How to Photograph a Meteor Shower
- By: Luis Argerich
Summertime has arrived, the sun shines, the nights are warm and one of the biggest meteor showers approaches its date: The Perseids. Major meteor showers like the Perseids produce 50-100 meteors or shooting stars per hour under unpolluted clear skies it’s a very nice show to see and it’s also a very nice event for photography. In this article we’ll discuss some tips and ideas to photograph meteor showers.
Meteor showers are produced when the Earth intercepts debris left by a comet or asteroid, the fragments usually smaller than 4 inches burn in the atmosphere producing a “shooting star” or meteor. Bigger fragments can produce a fireball as it burns and may even fragment into smaller pieces.
You need to know the date of the event and the direction where the radiant will be in the sky. The radiant is a common point in the sky where meteors converge. For the Perseids the date is 12-13 of August 2011 and the radiant is the constellation of Perseus.
The Perseids develop slowly so the nights before and after the peak can also produce some meteors. To avoid Moon glare the night of August 10 2011 might probably be the best choice for meteors. You need luck, the best show may be the 10th, 11th, 12th or 13th of August, there’s no real way to predict the real thing.
Perseid Meteors are usually beautifully and yellow-green under dark skies a Perseid Meteor Shower can bring you a photograph like this one by Robert Arn:
You can use software such as stellarium (www.stellarium.org) to find Perseus from your location and know where to aim for the meteors. In 2011 the Moon will be a problem washing away the fainter meteors but the bright ones will still be visible and if you are lucky you might even catch a bolide. In 2011 expect from 10 to 60 meteors per hour under dark unpolluted skies.
Use the widest lens you have and aim at the radiant, use the lens wide open, a very high ISO (1600 or 3200) and short exposure times between 5 and 30 seconds. A longer exposure will wash the faint meteors due to sky-glow. If you have an intervalometer program it to shoot continuously and just hope to be lucky. Without an intervalometer prepare your finger because it may hurt!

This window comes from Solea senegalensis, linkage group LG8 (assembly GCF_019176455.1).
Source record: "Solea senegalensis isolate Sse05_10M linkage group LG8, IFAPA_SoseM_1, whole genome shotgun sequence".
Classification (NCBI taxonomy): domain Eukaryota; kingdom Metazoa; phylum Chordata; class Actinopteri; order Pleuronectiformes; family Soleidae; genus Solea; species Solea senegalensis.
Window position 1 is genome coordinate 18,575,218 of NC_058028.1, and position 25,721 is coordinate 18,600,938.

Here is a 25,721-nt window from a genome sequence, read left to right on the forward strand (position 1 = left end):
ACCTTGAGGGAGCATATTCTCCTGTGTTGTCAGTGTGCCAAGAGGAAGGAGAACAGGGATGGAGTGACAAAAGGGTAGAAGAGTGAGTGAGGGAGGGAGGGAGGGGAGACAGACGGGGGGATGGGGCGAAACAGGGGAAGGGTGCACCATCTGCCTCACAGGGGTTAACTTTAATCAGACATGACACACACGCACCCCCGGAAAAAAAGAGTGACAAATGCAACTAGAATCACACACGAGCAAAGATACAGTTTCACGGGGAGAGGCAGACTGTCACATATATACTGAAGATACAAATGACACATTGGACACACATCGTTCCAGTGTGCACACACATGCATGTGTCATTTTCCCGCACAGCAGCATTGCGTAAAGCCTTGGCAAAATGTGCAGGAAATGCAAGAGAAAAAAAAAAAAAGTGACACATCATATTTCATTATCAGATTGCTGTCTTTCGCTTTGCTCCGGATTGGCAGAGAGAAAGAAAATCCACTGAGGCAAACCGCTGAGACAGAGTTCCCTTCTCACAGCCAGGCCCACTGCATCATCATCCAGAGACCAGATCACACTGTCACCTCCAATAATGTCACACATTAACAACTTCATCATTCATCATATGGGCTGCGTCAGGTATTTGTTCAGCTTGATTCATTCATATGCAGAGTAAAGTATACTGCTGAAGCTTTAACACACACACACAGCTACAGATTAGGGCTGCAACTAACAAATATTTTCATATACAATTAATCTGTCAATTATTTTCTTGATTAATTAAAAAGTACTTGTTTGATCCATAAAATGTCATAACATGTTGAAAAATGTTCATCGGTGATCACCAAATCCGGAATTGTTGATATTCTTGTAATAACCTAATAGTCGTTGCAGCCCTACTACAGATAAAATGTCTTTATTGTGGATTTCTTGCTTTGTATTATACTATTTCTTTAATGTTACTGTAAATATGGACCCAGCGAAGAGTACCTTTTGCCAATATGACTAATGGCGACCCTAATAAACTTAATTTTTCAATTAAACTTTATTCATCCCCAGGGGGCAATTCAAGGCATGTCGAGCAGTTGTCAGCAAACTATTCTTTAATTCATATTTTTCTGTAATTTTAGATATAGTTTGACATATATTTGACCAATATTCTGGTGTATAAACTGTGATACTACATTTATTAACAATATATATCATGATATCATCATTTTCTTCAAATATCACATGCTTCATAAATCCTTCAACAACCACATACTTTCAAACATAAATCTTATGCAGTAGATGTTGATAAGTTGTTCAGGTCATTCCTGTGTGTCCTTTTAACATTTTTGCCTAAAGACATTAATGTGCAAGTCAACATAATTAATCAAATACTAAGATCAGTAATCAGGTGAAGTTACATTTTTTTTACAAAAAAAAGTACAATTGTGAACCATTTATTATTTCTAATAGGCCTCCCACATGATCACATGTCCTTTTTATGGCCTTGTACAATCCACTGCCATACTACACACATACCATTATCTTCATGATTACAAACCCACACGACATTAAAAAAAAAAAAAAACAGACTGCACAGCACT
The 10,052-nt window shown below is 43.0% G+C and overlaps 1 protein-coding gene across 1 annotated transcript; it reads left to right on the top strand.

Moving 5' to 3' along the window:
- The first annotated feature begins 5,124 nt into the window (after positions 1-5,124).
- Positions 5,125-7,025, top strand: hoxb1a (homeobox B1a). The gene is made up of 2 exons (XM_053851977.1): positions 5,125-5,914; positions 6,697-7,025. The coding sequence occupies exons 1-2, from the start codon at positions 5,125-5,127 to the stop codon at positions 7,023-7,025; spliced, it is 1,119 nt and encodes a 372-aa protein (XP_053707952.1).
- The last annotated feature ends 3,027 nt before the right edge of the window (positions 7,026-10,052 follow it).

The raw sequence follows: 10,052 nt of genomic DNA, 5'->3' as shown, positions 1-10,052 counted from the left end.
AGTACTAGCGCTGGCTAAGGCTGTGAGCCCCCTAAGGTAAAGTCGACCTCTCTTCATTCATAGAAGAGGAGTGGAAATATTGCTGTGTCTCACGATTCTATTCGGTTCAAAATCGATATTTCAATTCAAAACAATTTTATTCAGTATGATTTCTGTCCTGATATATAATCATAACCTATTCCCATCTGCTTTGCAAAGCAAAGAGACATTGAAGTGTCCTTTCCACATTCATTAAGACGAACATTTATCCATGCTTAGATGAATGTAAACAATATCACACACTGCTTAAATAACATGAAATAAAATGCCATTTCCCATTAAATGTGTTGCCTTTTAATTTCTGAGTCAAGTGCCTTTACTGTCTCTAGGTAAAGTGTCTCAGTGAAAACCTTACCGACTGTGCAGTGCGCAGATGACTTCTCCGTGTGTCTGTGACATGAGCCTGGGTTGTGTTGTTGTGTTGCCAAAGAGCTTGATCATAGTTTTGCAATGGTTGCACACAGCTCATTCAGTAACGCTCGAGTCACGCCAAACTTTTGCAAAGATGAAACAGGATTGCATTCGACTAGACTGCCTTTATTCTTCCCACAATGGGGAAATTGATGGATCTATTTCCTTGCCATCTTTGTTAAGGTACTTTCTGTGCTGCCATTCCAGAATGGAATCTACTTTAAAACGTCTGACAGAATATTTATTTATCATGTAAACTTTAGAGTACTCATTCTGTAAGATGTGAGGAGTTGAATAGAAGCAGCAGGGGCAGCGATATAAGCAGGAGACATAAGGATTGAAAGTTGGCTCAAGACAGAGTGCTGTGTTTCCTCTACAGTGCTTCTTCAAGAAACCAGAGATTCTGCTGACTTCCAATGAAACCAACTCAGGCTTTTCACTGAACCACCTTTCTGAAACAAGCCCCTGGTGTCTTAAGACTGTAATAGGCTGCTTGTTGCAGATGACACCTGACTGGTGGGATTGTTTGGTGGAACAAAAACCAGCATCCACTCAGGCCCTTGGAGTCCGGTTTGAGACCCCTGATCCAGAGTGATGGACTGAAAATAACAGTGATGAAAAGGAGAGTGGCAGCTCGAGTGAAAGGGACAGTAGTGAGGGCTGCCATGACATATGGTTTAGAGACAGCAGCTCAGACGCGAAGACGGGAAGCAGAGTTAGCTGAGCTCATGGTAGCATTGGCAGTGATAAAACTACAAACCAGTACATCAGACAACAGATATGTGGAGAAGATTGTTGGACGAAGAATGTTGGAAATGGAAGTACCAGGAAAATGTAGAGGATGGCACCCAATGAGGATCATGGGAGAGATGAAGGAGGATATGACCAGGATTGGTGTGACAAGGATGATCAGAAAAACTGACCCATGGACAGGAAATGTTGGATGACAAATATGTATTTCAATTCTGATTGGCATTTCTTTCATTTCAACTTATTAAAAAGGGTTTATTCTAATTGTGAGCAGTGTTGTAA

How to Know if you Got a Meteor
Traces and trails in your photos can be a plane, a satellite or a meteor. Planes are easy to identify as they have several lights, sometimes of different colors leaving a continuous trail in the photo. Satellites show a thin continuous line and might flare in a symmetric way (dim-bright-dim again). Meteors show shorter trails they go from faint to bright and then disappear,usually have a “head” and may display colors such as white, yellow, green, red and even blue. Most meteors will seem to radiate from the same point in the sky, but a few sporadics can appear anywhere. Satellites will not show this pattern as they have no radiant.
The photo above has zero meteors, all the trails are from artificial satellites, compare them to the previous photos showing real meteors to know how to distinguish one from another. Satellites are very common in night-photography so you will probably catch a few of them.
If you get a fireball you will have a precious photo to be proud of,if you don’t but you have a few small meteors you can create a composite loading all the photos as layers in a photo-editing software and see if the meteors seem to radiate from a point in the sky. The final composite can be a good way to remember what you saw from the meteor shower.
This beautiful composite by Phil Hart shows how the meteors seem to radiate from a fixed point in the sky. It’s one of the many ideas you can have for a meteor-shower.
Choose a date, prepare for the session and good luck!
Check out The Monthly Sky Guide (for Kindle); “The Monthly Sky Guide offers a clear and simple introduction to the skies of the northern hemisphere for beginners of all ages.”